Belfast Telegraph

Rugby rape trial verdict: The fateful night when lives were changed for ever

Nicola Anderson on a Belfast evening of revelry that sparked sensational case

When Paddy Jackson helped Ireland beat South Africa on June 11, 2016 sports writers marvelled at how the "joker" of Irish rugby had completed the transition to "leader".

"History will inform future generations that Ireland's out-half in arguably its greatest Test win ever was Paddy Jackson," wrote one, adding: "Wee Paddy Jackson, leader of men."

Precisely two weeks later he was back in his home city of Belfast, and though disappointed that Ireland had lost the series, was happy with his own performance - the "happiest man in Belfast", in fact, as he later told his trial. Jackson was ready to celebrate.

Along with Jackson, Stuart Olding was also celebrating his own rugby success - after being plagued by cruciate ligament injuries things were back on track. He had done well on the South African tour.

"I had managed to get two caps," he later told the court.

"I was in a good place."

In another part of Belfast, a pretty and intelligent 19-year-old school leaver had her own reasons for being on top of the world, having just completed her A-level repeat exams. She was in the happy position of being able to mull over a couple of offers to study medicine in September. Her life was just beginning.

These separate celebrations were to collide with catastrophic consequences, destroying all that had gone before for the young people involved and sending ripples out in to wider society, raising deep and searching questions about culture and attitudes that will continue long after the dust has settled on this trial.

On June 27, 2016 the young woman and friends had met up for "pre-drinks" at another friend's house.

She had consumed one-and-a-half "large" glasses of wine before they ordered two taxis, which took them straight to Ollies nightclub at the Merchant Hotel in Belfast's city centre.

They managed to blag their way into the VIP section, where the Northern Ireland football team also happened to be nursing a painful exit from the Euros after being knocked out by Wales in France the previous day.

Meanwhile, Paddy Jackson, Stuart Olding and Jackson's brother Paul had met up at the house of their friend Blane McIlroy, who was home on a rare visit from the United States, at Royal Lodge Road in the city.

He was studying at Life University in Atlanta, Georgia, with one semester left to go.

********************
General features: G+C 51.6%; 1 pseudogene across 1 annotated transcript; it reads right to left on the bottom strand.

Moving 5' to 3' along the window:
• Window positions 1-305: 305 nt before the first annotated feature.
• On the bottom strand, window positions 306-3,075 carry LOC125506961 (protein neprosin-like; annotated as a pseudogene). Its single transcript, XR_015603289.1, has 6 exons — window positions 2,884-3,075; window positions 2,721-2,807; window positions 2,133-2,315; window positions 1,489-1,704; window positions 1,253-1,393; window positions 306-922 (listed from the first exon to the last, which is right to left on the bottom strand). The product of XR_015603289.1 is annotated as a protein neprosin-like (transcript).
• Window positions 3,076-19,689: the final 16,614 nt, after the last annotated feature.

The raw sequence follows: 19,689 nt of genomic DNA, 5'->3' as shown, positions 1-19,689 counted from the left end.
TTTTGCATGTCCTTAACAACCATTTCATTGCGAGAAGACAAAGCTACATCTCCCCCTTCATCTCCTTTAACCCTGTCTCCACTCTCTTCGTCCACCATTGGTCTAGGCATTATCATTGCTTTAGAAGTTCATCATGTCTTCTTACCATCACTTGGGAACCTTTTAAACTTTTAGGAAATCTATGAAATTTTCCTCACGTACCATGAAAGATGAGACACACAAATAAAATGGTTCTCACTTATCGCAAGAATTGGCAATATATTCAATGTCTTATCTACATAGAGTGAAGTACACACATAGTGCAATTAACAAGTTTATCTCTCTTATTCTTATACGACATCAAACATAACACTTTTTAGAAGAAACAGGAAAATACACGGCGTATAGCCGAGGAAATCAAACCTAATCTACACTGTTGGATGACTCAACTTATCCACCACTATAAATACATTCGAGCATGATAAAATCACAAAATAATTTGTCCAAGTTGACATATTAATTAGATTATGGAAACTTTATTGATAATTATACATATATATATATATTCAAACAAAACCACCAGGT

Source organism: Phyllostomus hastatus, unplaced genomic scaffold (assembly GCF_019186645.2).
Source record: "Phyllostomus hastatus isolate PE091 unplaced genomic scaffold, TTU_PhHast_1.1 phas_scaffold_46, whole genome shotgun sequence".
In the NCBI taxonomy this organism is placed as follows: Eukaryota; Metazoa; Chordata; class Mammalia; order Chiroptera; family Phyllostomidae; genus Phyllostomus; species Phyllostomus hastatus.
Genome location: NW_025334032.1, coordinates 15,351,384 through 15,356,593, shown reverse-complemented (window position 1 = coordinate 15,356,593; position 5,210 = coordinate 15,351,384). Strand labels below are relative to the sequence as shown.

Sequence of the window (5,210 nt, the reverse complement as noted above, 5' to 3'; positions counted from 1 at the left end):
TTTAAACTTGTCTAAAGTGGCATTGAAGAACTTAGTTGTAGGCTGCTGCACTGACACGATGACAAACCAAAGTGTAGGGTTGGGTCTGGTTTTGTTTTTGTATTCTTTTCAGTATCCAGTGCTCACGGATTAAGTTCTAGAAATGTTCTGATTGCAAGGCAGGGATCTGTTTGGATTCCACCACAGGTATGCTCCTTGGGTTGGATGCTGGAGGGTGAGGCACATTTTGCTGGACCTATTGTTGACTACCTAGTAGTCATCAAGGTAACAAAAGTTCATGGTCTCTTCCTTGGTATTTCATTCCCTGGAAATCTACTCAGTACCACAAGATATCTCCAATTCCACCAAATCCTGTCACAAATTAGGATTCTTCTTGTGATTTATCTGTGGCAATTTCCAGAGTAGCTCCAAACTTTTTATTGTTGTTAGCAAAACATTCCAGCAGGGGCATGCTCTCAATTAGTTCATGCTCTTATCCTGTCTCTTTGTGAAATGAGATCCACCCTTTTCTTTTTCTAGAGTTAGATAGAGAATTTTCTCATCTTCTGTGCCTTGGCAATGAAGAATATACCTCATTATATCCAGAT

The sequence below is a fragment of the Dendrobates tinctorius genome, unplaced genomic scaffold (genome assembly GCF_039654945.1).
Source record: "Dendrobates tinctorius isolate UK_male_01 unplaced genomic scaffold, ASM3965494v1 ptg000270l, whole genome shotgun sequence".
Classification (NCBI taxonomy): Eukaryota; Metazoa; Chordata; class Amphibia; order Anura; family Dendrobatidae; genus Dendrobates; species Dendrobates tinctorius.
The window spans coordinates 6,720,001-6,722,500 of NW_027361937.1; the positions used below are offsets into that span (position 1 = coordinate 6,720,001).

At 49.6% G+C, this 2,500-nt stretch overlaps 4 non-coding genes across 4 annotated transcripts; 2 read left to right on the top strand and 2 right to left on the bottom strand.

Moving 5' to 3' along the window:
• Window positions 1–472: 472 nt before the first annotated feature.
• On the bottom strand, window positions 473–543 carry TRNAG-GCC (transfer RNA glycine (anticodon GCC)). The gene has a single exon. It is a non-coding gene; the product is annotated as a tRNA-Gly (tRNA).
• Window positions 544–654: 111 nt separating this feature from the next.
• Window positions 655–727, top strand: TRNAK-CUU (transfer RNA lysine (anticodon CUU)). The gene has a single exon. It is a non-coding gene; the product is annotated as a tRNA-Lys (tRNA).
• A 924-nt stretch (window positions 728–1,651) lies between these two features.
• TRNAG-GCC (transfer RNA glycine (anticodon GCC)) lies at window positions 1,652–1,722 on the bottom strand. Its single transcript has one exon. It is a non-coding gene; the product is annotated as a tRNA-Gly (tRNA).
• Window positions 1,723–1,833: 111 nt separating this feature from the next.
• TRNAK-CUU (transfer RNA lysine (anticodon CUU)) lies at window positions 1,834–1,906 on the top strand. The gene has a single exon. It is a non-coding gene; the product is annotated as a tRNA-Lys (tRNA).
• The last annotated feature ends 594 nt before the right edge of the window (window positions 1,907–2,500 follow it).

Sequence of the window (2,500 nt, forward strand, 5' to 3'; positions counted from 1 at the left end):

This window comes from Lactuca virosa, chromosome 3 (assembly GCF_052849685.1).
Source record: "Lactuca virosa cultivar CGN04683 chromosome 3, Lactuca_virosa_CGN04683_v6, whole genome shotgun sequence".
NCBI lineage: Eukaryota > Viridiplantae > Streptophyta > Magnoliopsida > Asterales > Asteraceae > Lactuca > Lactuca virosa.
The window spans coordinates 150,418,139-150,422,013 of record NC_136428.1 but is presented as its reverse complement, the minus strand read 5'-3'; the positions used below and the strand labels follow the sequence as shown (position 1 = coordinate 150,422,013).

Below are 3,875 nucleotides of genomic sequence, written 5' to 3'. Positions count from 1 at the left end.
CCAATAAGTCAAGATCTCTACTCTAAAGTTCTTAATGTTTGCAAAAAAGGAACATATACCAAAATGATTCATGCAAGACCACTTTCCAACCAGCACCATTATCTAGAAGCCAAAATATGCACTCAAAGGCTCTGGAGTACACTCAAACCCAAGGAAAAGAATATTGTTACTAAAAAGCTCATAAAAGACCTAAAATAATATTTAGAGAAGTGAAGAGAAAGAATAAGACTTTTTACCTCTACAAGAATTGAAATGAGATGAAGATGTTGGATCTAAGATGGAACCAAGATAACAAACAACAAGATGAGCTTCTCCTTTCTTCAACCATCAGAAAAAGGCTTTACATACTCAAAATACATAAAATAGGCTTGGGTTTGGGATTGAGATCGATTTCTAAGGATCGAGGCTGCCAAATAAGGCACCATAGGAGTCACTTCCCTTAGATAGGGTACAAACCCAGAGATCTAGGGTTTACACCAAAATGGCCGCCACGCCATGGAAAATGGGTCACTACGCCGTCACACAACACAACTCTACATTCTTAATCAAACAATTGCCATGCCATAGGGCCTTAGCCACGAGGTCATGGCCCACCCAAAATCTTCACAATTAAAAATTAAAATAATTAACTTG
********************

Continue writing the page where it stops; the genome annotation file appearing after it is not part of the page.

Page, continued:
Some 45 minutes later Rory Harrison arrived, just back from a family holiday to Majorca.

Spirits were high. The group watched a football match and had "a couple of beers" with Blane's father - who ordered pizza and chicken wings for them. They had "maybe six beers in total", McIlroy later told the police.

After that they went to the Cutters Wharf pub to watch England in the Euros.

They had missed the first five minutes of the game, McIlroy recalled, but arrived at 8.10pm at the latest.

After the game they moved outside to enjoy the pub's Laganside location and had more drinks - pints of Guinness and "one gin and tonic each", McIlroy said.

It was probably just before 11pm that they set off for Belfast city centre, ending up in Ollies.

Some girls had come over to talk to them, Rory Harrison told the police, recalling a conversation with one of them by the name of Dara Florence.

Some people were asking for selfies with Jackson and Olding "because they played with Ulster Rugby", he recalled.

As well as his sporting prowess, Jackson was also something of an internet celebrity, performing rap and creating what he described as "stupid videos" - but which had attracted more than a million views.

Despite his popularity, Jackson frankly admitted he did not come close to the celebrity status of the Northern Ireland footballers that night in Ollies.

CCTV footage from that night showed exuberant scenes as the crowd rollicked, hands in the air as they chanted "Will Grigg's on fire" in tribute to the player amongst them. Some people were taking their tops off.

Jackson and his friends had a few more drinks but "no one was so drunk that they didn't know what was happening around them", Harrison claimed to the police.

For Olding, this constituted a total of 23 drinks. He had consumed eight cans of Carlsberg, four pints of Guinness, two gin and tonics, five vodka lemonades and three shots. It sounded like a lot, he agreed with his own lawyer, but he claimed he was coherent and "knew his own whereabouts".